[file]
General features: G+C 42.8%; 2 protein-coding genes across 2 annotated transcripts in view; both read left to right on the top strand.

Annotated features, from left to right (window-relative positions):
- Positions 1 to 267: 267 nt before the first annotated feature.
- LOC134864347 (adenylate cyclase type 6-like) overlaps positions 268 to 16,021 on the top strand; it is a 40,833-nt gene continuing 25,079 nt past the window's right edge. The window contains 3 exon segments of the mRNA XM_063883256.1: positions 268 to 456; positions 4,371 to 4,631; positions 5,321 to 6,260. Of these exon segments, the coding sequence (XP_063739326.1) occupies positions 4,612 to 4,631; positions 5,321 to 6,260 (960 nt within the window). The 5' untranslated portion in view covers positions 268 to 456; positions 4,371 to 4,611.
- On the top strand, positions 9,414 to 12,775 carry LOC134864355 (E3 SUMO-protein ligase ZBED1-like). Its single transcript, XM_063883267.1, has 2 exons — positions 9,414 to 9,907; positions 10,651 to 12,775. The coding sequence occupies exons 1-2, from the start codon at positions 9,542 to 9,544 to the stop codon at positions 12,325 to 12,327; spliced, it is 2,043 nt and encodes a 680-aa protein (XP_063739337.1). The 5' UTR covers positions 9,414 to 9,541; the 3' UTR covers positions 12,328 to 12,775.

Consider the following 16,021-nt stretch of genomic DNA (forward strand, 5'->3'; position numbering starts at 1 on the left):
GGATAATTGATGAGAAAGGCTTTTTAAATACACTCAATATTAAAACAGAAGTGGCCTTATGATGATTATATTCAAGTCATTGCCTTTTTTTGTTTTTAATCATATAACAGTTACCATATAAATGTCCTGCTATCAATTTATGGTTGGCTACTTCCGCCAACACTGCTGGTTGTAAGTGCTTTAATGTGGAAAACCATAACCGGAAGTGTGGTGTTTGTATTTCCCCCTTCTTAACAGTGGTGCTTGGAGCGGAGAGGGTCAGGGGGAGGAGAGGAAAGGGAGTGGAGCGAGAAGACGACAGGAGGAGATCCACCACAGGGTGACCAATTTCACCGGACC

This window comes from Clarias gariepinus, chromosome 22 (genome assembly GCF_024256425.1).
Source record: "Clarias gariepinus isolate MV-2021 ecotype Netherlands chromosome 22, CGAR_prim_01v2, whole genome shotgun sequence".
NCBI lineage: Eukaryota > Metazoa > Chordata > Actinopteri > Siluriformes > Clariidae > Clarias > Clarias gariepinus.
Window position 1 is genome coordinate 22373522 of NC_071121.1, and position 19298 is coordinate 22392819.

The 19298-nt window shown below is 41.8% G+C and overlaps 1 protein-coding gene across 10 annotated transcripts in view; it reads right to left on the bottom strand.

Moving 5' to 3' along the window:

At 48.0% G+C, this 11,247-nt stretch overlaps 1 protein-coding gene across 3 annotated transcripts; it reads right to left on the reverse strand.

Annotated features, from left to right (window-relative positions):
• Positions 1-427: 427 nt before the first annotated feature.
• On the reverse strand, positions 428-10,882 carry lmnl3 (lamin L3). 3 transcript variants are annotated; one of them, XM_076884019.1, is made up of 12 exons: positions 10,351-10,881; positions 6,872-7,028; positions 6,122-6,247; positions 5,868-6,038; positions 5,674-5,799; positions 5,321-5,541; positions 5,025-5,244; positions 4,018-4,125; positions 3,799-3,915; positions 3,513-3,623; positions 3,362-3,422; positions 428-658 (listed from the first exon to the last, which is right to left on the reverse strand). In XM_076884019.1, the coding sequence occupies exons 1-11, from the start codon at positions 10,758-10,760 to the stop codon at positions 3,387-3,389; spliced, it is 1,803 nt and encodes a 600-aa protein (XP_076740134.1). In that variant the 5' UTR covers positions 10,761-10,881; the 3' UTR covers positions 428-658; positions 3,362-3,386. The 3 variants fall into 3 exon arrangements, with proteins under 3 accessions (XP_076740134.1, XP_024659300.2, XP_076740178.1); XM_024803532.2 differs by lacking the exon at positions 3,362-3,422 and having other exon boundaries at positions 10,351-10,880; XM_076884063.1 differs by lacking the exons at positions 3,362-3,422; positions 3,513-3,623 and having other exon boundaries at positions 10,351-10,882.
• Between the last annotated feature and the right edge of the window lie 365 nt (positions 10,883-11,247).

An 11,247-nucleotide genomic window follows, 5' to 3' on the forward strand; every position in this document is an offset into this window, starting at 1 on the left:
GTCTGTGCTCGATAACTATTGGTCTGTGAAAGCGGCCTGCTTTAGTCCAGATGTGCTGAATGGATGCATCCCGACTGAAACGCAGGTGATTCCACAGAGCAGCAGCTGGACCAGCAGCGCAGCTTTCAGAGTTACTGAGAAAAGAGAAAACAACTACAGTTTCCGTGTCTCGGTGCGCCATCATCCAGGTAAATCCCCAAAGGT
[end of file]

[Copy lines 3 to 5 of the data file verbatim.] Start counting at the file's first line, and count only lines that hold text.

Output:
- Positions 1 to 267: 267 nt before the first annotated feature.
- LOC134864347 (adenylate cyclase type 6-like) overlaps positions 268 to 16,021 on the top strand; it is a 40,833-nt gene continuing 25,079 nt past the window's right edge. The window contains 3 exon segments of the mRNA XM_063883256.1: positions 268 to 456; positions 4,371 to 4,631; positions 5,321 to 6,260. Of these exon segments, the coding sequence (XP_063739326.1) occupies positions 4,612 to 4,631; positions 5,321 to 6,260 (960 nt within the window). The 5' untranslated portion in view covers positions 268 to 456; positions 4,371 to 4,611.
- On the top strand, positions 9,414 to 12,775 carry LOC134864355 (E3 SUMO-protein ligase ZBED1-like). Its single transcript, XM_063883267.1, has 2 exons — positions 9,414 to 9,907; positions 10,651 to 12,775. The coding sequence occupies exons 1-2, from the start codon at positions 9,542 to 9,544 to the stop codon at positions 12,325 to 12,327; spliced, it is 2,043 nt and encodes a 680-aa protein (XP_063739337.1). The 5' UTR covers positions 9,414 to 9,541; the 3' UTR covers positions 12,328 to 12,775.